24 March – Day 15

Monday 24 March

Afternoon update

Thompson said limited sensitivity testing means real traffic flows in 2031 could be in the range of plus or minus 50% of the reported values. Qualitative risk analysis is routine in major projects and should be undertaken, he argued.

In his cross-examination for the panel, Wren tried to establish the reliability of Veitch’s predictions of traffic volumes. He asked Thompson to what extent the committee can rely on on time projections given. Thompson said it was difficult to give much reliance to any of the predictions given the lack of rigour in modelling.

Those watching the hearings today commented the level of technical detail was hard-going.

Thompson faced tough cross-examination from Wren, and Tweedie questioned his credentials by inferring he does not have sufficient experience in traffic modelling. It was argued that Veitch, traffic-expert for the LMA, has more project experience than Thompson.

Tweedie suggested a cost benefit analysis would be of limited use because some impacts can only be quantified and not costed. Thompson disagreed and argued for transparency and a full evaluation.

According to those watching today, the sparring between Tweedie and Thompson was relentless with the LMA trying to discredit the witness and trip up his evidence, before finally giving up to relief all round!

More experts tomorrow!

 

Lunch update

Yarra Council begins its detailed argument to prove that LMA has not provided sufficient information for the proper assessment of the negative impacts or the positive benefits.

Yarra argues the benefits claimed by LMA can be categorised into three types:

  • Resilient benefits – these have been questioned and have adverse impacts not accounted for in the CIS
  • Implied or illusory benefits – LMA has declared there are benefits such as greater capacity for the network, off-peak’ travel time improvements, social connectivity, improved access for outer suburban residents in the East and West
  • A third category was the benefits that other parties espoused, being quoted by LMA:  Eddington and Glaeser.

Regarding the impacts, Yarra said there were broad categories of massive intrusion on the community:

  •  Visual
  • Heritage destruction
  • Compulsory acquisition
  • Community amenity

More detailed reasoning and argument came from Yarra around the issue of Hoddle St flyover.   The Yarra Council argued the LMA engaged a witness who was unfamiliar with the project and that this had left the panel with a series of non-committal and incomplete statements.

Similarly, project design decisions such as Elliot Ave interchange, the western portal, and the elevated viaduct or port connection were open to alternative design and Yarra urged the committee to recommend that LMA goes back to the drawing board and ensure that the project is the best that can be delivered.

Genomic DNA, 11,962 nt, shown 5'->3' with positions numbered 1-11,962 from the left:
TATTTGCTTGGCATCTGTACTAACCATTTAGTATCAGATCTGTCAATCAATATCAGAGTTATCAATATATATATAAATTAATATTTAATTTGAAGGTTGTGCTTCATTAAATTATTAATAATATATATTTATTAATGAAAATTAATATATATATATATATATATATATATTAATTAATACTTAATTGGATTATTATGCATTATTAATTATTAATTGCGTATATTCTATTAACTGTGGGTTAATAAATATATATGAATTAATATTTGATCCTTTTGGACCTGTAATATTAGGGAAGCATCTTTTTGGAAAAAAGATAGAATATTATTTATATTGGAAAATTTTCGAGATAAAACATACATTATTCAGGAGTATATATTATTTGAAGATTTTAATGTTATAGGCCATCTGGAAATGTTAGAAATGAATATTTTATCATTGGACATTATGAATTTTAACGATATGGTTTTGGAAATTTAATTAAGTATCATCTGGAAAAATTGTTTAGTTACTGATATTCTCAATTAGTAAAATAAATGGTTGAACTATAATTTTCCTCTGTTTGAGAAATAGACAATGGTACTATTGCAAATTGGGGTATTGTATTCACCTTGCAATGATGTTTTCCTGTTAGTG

The Chair has sought clarification from Yarra with respect to their position on Part A (tunnel) without Part B (viaduct).  Barrister Adrian Finanzio has taken the question on notice to seek further instructions from the Yarra Council.

Peter Thompson has taken the expert’s chair to talk traffic for Yarra.

He says a cost benefit analysis is an integral part of assessing projects of this nature – and the absence of this means the CIS cannot be said to to comply with best practice, nor can it be said it provides value for money.

He argues there are few details in the CIS on the scope and range of sensitivity testing and that this can conceal realistic range of traffic flows.

Another notable omission is the treatment of induced traffic: induced traffic is the response of travellers to make additional trips when the cost of making those trips is reduced. Failure to address induced traffic means traffic forecasts can be distorted and project benefits can also be distorted.

The witness has no confidence that EWL represents value for money as best practice modelling must be undertaken in order to make this assessment.

Week four

Week four begins; 17 days remaining.  And still new information is sought and forthcoming.

The LMA circulated traffic data requested by the panel last week (Documents 196-7).

A document outlining the timetable was also tabled indicating that bids from tenderers are due 28 April.

New versions of the performance requirements were also tabled, as was the MOU between the City of Melbourne and LMA to manage sporting facilities at Royal Park and Princes Park (Document 204).

We will confirm the details of the MOU as soon as possible: but it possibly includes Poplar Oval becoming a turf wicket oval and Flemington Oval to be upgraded with a fence on Flemington Road.

MOU

MOU2 MOU3

The City of Yarra then opened their submission focusing on whether the project will deliver a net community benefit.

Yarra mounted the argument that the reference project does not provide a clear definition of the project and does the net community benefit test is fundamental.  They argued the LMA must show that the project is “optimal” must consider if there are prudent and feasible alternatives.

Yarra said the LMA has presented a “barely acceptable project” – and this is unacceptable.

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